craz 24And then, twisting this scene, as we return from symbolism to the act, we see that as he has now entered her, and is bluntly, if not so pleasurably, forcing himself on and into her, she has succumbed, and has decided to lie back and enjoy it and take it for what it is, and—that is because she is mad. In these scene, that moment so desired by any exploiter of young woman, sex itself takes over, it becomes a mere physical event, overriding all, and she gives in

craz 25Then, after the dad is pulled off by the guardian, and knocked out into the hall, the bannister signifying prison

craz 26She sits forlorn but resigned on the bed, and notes that she has blood between her legs. Which means that anotehr reason that she simply took it and got into it was that she was still a virgin, all the men who thought she was so pure were right, she was, a virgin

craz 27Then, with that look of oh well mischievousness on her face, she looks outside, blood on her lip, part of life

craz 28Then Romero again marshalls her apparent innocence to send her out against the hazmat suited men, with her long hippie hair, represensting sireness, seductiveness, dreamy ethereal purity seduction

craz 29but then she spins things too far for them, they come to see she is crazy, they know she is infected, and they shoot her, she goes Oh!, and falls, that’s it for her, and all the complications, most of them positive, she brought to the movie. In the person of Lynn Lowry, therefore, George Romero in The Crazies does demonstrate some serious instrumentation of the concept of the haunted portrait to signify incestuous rape as a destruction of family and America.

Night of the Living Dead (1968), Utrillo and the house of suspicion.

June 16 2014. Posted in memory of George Romero, d., Jul 16, 2017.

I measure the quality of a horror movie by how effectively the director marshals the conventions of the genre to create a deeper sense of horror. Horror, in this regard, is partly a matter of expected suspense, which is why the conventions are required, and of working it all out, to create a scare or scream. Night of the Living Dead (1968) is, of course, a classic of the genre, developed independently by George Romero, and a sensation in the college and grindhouse world. But it still is a low budget almost student film, with limited sense of what makes for horror. Certainly, its reputation exceeds its reality as a film, and a recent documentary on it certainly is but a fanboy production that grossly overstates the impact of the film. All that is over, now, the history part–all I care about is watching a lot of horror movies, so, how does it measure up against all the others? I have only ever been able to give it two stars.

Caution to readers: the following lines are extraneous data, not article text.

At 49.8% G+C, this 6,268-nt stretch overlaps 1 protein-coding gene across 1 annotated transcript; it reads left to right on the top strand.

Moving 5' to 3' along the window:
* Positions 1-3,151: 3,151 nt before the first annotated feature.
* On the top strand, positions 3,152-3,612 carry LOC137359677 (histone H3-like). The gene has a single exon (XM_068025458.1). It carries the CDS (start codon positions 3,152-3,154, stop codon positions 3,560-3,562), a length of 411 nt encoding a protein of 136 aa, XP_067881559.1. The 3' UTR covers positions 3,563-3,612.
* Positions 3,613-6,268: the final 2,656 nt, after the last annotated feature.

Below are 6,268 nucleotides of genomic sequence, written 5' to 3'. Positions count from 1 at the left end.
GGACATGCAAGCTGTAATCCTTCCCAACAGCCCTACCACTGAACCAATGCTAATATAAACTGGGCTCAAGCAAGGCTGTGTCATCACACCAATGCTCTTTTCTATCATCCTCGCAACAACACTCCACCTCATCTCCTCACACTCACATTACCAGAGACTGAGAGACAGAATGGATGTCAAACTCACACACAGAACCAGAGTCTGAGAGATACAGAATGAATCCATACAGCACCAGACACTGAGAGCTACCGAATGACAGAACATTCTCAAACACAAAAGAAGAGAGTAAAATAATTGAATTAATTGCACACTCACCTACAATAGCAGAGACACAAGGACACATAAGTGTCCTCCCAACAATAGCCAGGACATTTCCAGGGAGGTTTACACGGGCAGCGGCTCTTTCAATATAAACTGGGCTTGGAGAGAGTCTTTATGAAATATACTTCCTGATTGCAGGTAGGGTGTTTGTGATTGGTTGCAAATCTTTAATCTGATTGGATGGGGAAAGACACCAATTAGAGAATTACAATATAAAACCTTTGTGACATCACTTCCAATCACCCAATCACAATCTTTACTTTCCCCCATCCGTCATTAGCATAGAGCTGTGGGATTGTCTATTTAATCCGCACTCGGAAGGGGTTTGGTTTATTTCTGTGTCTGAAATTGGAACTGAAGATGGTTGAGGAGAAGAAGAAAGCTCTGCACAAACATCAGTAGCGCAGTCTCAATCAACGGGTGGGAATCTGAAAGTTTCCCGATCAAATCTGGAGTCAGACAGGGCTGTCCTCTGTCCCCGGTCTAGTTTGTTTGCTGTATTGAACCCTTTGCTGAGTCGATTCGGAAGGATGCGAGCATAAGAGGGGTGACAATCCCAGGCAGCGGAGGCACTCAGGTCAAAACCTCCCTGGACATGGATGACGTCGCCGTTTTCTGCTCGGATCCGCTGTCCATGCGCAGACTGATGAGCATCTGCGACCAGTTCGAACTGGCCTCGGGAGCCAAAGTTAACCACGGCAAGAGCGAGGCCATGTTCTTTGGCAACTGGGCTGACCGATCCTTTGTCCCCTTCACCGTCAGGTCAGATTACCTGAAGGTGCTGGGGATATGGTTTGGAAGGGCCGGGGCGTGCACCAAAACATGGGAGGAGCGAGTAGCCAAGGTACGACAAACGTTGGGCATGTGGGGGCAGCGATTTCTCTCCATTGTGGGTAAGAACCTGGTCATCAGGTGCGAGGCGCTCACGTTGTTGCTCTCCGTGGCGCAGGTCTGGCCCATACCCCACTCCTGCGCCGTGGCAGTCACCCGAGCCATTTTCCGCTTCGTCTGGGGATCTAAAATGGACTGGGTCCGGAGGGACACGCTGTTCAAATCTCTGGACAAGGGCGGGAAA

As a series of sequence, the graveyard sequence in the beginning and the house invasion sequence in the end are classic and well done. Much less well done is what happens in the country house in which Barbara has taken refuge: her initial encounter with the dark house is not terrible, her going to pieces as her hero boards up the house is OK, but then the movie gets bogged down in a rather tiresome midsection in which there is first floor-basement dramas between some of the parties involved, making it all seem like a student stage play, and then the movie punts entirely to the TV set to report on how things are going out in the world, stalling, in a device often used in the theatre, telling not showing. Thus, in terms of sequences in the house, it only when Barbara arrives in the house, and then only again when the zombies arrive in it, that things are cracking. And, not unexpectedly, it is only during these sequences that Romero demonstrates some understanding of the haunting purposes of some of the décor effects of a house under siege.